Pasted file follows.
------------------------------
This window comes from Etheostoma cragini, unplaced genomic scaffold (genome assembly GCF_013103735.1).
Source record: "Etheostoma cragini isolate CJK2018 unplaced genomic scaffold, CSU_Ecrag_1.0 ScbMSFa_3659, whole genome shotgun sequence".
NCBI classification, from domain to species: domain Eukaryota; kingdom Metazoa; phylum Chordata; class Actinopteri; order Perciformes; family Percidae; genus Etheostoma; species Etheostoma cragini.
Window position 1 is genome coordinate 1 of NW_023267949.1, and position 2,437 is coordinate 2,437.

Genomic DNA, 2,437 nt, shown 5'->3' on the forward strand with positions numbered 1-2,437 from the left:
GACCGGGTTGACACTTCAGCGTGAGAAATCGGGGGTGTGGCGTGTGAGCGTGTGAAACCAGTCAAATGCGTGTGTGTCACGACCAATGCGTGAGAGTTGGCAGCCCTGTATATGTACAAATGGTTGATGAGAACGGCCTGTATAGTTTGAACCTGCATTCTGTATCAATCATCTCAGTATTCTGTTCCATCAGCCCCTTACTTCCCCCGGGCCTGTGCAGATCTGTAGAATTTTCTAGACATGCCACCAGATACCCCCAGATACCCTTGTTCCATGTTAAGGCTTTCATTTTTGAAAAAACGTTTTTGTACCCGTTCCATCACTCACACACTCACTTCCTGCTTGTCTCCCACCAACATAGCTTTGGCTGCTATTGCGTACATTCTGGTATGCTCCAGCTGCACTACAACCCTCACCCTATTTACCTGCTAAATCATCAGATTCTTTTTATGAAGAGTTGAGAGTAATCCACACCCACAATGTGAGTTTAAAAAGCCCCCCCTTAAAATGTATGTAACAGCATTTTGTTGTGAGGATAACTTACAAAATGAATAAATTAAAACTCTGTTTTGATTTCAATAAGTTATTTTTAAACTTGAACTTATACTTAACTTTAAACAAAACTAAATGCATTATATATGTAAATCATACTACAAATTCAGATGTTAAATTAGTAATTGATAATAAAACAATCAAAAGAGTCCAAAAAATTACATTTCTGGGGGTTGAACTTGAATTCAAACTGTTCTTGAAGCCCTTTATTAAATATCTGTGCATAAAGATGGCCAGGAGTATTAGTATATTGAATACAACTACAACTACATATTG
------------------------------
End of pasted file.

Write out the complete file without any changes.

This window comes from Etheostoma cragini, unplaced genomic scaffold (genome assembly GCF_013103735.1).
Source record: "Etheostoma cragini isolate CJK2018 unplaced genomic scaffold, CSU_Ecrag_1.0 ScbMSFa_3659, whole genome shotgun sequence".
NCBI classification, from domain to species: domain Eukaryota; kingdom Metazoa; phylum Chordata; class Actinopteri; order Perciformes; family Percidae; genus Etheostoma; species Etheostoma cragini.
Window position 1 is genome coordinate 1 of NW_023267949.1, and position 2,437 is coordinate 2,437.

Genomic DNA, 2,437 nt, shown 5'->3' on the forward strand with positions numbered 1-2,437 from the left:
GACCGGGTTGACACTTCAGCGTGAGAAATCGGGGGTGTGGCGTGTGAGCGTGTGAAACCAGTCAAATGCGTGTGTGTCACGACCAATGCGTGAGAGTTGGCAGCCCTGTATATGTACAAATGGTTGATGAGAACGGCCTGTATAGTTTGAACCTGCATTCTGTATCAATCATCTCAGTATTCTGTTCCATCAGCCCCTTACTTCCCCCGGGCCTGTGCAGATCTGTAGAATTTTCTAGACATGCCACCAGATACCCCCAGATACCCTTGTTCCATGTTAAGGCTTTCATTTTTGAAAAAACGTTTTTGTACCCGTTCCATCACTCACACACTCACTTCCTGCTTGTCTCCCACCAACATAGCTTTGGCTGCTATTGCGTACATTCTGGTATGCTCCAGCTGCACTACAACCCTCACCCTATTTACCTGCTAAATCATCAGATTCTTTTTATGAAGAGTTGAGAGTAATCCACACCCACAATGTGAGTTTAAAAAGCCCCCCCTTAAAATGTATGTAACAGCATTTTGTTGTGAGGATAACTTACAAAATGAATAAATTAAAACTCTGTTTTGATTTCAATAAGTTATTTTTAAACTTGAACTTATACTTAACTTTAAACAAAACTAAATGCATTATATATGTAAATCATACTACAAATTCAGATGTTAAATTAGTAATTGATAATAAAACAATCAAAAGAGTCCAAAAAATTACATTTCTGGGGGTTGAACTTGAATTCAAACTGTTCTTGAAGCCCTTTATTAAATATCTGTGCATAAAGATGGCCAGGAGTATTAGTATATTGAATACAACTACAACTACATATTG